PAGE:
Album Review: Wild Pink – ILYSM

[Royal Mountain; 2022]

Within the lawlessness of the vast undying universe, these things called ‘plans’ are feeble and futile. But rest assured, this doesn’t have to be taken as a galaxy-sized bummer. As the main songwriter and producer of Wild Pink, John Ross shrugs an affable shrug at our nagging tempting of fate.

For the Brooklyn band’s previous album A Billion Little Lights, Ross initially wanted to release a double album that explored the circumferences of the American West with a space cadet’s inquisition. Alas, much like the Apollo 13 crew, Ross ended up losing the moon, but he did find sweet serendipity in the journey he had undertaken; curveballing elegantly between synthesis and earthly sonics, partly answering the hypothesis of what it would sound like if Trans and Harvest had been spliced into a single organism.

Ross was a few months into the recording process of follow up ILYSM when he was stricken with potentially fatal lymph cancer. Peculiarly, the music he had written for follow-up ILYSM was already of a gloomier, darker nature, so common sense might suggest that the universe was telling Ross something.

ILYSM finds the musician re-entering earth’s atmosphere in deep contemplation of life’s biggest and smallest wonders. Ross’s meek, soft-spoken murmur always forces listeners to lean into Wild Pink’s hyper-specific, oblique whimsies. The stillness of ILYSM isn’t the beckoning kind, however; it is one of affirmation. On opener “Cahooting The Multiverse”, Ross bashfully trivialises those angst-filled dorm days listening to Nirvana in the shadow of his current predicament. “Childhood fantasies / About dying bravely / Working out all the daydreams / Didn’t know it was a muscle that would atrophy.”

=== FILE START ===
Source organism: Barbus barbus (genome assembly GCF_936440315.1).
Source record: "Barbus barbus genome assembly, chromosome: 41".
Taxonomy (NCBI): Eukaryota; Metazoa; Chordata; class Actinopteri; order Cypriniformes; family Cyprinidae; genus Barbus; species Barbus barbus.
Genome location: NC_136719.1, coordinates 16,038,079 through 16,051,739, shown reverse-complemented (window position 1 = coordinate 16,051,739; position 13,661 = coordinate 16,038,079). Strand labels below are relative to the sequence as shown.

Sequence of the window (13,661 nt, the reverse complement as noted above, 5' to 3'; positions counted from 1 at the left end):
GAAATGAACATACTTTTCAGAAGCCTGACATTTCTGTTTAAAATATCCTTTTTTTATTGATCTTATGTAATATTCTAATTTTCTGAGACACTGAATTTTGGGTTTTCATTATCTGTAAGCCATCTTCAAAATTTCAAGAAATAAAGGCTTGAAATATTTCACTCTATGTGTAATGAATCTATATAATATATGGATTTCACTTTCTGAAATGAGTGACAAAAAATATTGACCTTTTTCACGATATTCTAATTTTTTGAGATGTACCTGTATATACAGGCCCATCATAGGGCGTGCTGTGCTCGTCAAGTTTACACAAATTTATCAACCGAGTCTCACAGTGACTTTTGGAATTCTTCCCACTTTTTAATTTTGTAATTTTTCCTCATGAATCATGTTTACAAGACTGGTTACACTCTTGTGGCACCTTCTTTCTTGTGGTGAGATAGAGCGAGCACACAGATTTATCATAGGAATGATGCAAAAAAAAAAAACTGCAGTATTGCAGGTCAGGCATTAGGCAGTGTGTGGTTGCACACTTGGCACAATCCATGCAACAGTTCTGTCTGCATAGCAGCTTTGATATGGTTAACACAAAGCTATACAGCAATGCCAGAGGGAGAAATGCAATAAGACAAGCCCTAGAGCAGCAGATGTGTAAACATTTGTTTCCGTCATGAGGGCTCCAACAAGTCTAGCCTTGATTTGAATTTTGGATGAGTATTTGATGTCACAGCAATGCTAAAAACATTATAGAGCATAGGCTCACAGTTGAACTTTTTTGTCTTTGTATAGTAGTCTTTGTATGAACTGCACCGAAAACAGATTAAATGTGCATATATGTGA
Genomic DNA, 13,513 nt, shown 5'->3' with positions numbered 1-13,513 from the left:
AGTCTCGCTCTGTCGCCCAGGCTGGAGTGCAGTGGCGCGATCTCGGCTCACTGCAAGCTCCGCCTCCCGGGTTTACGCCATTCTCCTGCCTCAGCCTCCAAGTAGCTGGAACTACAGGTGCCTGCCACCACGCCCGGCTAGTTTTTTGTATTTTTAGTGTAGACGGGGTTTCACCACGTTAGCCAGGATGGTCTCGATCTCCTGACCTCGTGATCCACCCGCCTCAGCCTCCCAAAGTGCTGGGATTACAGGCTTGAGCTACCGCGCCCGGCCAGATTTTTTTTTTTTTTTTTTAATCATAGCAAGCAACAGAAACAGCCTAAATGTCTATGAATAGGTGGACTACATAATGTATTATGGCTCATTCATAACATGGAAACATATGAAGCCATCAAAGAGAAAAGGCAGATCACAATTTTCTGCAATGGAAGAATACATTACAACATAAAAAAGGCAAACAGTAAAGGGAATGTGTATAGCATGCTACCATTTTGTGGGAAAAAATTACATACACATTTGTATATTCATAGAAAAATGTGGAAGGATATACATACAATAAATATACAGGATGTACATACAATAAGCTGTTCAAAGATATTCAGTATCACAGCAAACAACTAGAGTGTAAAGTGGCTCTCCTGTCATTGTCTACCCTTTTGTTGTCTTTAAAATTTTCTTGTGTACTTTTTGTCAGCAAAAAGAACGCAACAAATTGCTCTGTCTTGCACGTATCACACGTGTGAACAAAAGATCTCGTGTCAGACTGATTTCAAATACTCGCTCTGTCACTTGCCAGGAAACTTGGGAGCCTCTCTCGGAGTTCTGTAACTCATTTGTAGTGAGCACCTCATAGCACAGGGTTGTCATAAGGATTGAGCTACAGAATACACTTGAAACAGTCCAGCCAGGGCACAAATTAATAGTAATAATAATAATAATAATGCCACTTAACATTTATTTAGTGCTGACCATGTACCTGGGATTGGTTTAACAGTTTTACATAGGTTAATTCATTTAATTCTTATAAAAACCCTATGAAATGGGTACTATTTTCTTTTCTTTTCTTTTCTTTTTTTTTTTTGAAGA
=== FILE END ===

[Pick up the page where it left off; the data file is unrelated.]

Both sonically and lyrically, “Cahooting The Multiverse” paints mortality with placid ambivalence; bypassing easy sentiments such as resentment or sorrow. From quiet moments by the maple tree to orange lights by the canopy, Ross frames the soft ephemera that often slip through the nets of meaningful experiences with a quiet reverence. “Cahooting The Multiverse” was recorded with his bandmates – bassist Arden Yonkers and drummer Dan Keegan – in the same room, and you get the sense Ross urgently wanted their physical presences to elevate the songs as much as humanly possible. Truth be told, they both bring their absolute A-game, leaning into impulsive celebratory moments, details of the blink-or-you-miss-it variety. For example , when Ross sings the line “arms up in a V” you can hear Keegan gleefully bashing two of his cymbals in a giddy v-like motion. Every time it comes up, you can’t help but smile.